Classroom Lecture

Robin M. Williams, Jr. Award

2.png

About Robin M. Williams Jr.

Robin Murphy Williams (1914-2006) was born on October 11, 1914, in Hillsborough, NC, the son of Robin M., Sr. (a farmer), and Mabel (a homemaker). He received his B.S. in 1933 from North Carolina State College; his M.S. in 1935 from N.C. State and the University of North Carolina; his M.A. in 1939 from Harvard University; and his Ph.D. in 1943 from Harvard University. During World War II, he served in the Special Services Division of the US War Department in Washington, D.C., and the European Theater of Operations from 1942 to 1946.

Photo_Williams.jpg

As an Army researcher on the frontlines, he was a contributor to the classic work, The American Soldier. For much of his long and distinguished career at Cornell University (from 1946 to 1985, then emeritus from 1985 to 2003), he was a member of the Sociology Department. He served as chair of that Department from 1956 through 196l, and was appointed the Henry Scarborough Professor of Social Science in 1967. After becoming Professor Emeritus in 1985, Williams continued to teach at both Cornell University and the University of California, Irvine. His research fostered understanding of some of the most difficult problems of American society. He devoted much of his career and writing to studies of intergroup tensions, race relations, war and peace, ethnic conflict, and altruism and cooperation.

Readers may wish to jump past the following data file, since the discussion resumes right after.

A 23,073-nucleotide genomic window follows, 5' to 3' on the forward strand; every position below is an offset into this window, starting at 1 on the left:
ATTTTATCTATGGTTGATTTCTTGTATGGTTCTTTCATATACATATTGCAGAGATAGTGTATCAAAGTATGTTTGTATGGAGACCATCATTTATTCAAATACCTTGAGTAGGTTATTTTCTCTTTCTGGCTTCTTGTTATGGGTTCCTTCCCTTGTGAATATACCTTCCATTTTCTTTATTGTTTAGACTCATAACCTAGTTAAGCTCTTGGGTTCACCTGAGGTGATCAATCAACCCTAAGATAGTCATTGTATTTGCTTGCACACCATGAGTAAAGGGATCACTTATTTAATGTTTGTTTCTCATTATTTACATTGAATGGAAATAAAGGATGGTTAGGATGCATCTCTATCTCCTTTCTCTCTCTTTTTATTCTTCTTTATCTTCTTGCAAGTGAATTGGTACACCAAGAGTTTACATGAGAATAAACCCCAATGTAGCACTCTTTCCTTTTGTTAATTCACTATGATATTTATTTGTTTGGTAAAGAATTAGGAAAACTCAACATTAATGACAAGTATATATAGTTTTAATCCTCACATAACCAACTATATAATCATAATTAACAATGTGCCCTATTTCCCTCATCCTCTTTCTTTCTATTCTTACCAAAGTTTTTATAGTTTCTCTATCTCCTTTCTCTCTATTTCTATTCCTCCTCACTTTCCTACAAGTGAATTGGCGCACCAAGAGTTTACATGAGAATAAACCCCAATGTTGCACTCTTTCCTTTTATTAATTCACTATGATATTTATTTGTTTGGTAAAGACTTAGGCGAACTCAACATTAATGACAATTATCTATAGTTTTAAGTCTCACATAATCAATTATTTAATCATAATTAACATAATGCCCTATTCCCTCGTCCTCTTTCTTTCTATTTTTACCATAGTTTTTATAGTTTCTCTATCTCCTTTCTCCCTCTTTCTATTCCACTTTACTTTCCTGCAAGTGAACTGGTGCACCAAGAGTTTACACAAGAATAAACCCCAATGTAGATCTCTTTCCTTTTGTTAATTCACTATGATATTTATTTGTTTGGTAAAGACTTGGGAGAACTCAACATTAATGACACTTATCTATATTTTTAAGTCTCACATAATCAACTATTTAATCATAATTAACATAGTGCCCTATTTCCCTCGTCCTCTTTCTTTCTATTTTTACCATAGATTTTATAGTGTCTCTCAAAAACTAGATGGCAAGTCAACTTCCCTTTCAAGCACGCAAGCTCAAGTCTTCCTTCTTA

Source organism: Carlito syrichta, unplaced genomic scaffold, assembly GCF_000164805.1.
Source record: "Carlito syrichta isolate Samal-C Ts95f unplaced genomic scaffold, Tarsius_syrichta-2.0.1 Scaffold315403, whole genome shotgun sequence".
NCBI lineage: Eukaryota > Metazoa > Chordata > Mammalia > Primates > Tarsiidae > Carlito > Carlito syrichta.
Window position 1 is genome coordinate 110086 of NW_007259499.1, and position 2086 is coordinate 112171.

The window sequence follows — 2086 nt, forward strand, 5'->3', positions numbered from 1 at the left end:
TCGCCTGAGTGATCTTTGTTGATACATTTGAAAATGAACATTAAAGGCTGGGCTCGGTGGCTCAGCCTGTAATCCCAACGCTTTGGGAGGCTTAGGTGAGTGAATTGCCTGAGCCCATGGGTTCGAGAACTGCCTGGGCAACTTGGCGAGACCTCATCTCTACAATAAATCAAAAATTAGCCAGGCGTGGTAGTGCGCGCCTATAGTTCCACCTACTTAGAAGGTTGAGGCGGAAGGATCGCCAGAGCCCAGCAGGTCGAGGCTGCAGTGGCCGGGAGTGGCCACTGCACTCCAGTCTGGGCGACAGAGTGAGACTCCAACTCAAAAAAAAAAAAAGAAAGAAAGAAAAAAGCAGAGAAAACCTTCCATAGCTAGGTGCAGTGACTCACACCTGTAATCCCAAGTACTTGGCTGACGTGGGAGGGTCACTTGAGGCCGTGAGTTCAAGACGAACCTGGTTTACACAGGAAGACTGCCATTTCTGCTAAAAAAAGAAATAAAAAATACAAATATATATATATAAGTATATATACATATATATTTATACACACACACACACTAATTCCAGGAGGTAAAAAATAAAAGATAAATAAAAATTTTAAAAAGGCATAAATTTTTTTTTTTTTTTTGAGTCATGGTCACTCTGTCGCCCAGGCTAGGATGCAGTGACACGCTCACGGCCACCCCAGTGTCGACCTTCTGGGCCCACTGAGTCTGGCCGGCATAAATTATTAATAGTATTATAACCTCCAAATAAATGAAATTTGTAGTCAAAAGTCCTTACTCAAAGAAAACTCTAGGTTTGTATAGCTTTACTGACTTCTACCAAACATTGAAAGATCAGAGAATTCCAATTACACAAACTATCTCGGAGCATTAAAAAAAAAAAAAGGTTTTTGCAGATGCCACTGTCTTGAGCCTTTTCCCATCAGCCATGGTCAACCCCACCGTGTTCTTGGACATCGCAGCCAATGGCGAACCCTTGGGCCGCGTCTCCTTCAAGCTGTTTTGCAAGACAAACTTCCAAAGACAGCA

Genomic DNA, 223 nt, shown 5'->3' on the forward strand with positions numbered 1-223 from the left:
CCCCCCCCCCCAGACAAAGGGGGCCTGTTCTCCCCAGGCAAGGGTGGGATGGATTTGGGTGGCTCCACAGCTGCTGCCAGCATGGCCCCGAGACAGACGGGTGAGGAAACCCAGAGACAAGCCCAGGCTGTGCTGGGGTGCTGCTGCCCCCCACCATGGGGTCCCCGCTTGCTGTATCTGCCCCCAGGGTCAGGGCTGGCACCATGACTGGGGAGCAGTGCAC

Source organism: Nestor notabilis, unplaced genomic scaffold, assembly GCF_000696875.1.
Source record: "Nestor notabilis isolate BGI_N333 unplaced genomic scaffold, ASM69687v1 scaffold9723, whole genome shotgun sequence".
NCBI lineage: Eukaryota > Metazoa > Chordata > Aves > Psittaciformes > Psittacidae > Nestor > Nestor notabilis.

Dr. Williams was a Past-President of the American Sociological Association, Past-President of the Eastern Sociological Association, Founding Editor of Sociological Forum, and the Co-Chair of the Committee on the Status of Black Americans. Dr. Williams’ many awards and honors include the Commonwealth Award for Distinguished Service, the American Sociological Association’s Career of Distinguished Scholarship Award, and the Robin M. Williams, Jr. Distinguished Lectureship Award established by the Eastern Sociological Association.


His best-known works include The American Soldier (Vols. 1-11, 1949); Schools in Transition (1954); and What College Students Think (1960); The Reduction of Intergroup Tensions (1947); Strangers Next Door (1964), American Society: A Sociological Interpretation (1st edition, 1951; 2nd edition, 1960; 3rd edition, 1970); Mutual Accommodation: Ethnic Conflict and Cooperation (1977); and most recently, The Wars Within: Peoples and States in Conflict (2003). He was also a co-editor of A Common Destiny: Blacks and American Society (1989). He was the author as well of some hundred and fifty articles, monographs, and chapters in edited volumes.

Current Lecturer

2022-23 RMW, Jr. Lecturer

Daniel Thomas Cook

Distinguished Professor of Childhood Studies Department of Childhood Studies Rutgers University-Camden
download (1).jpg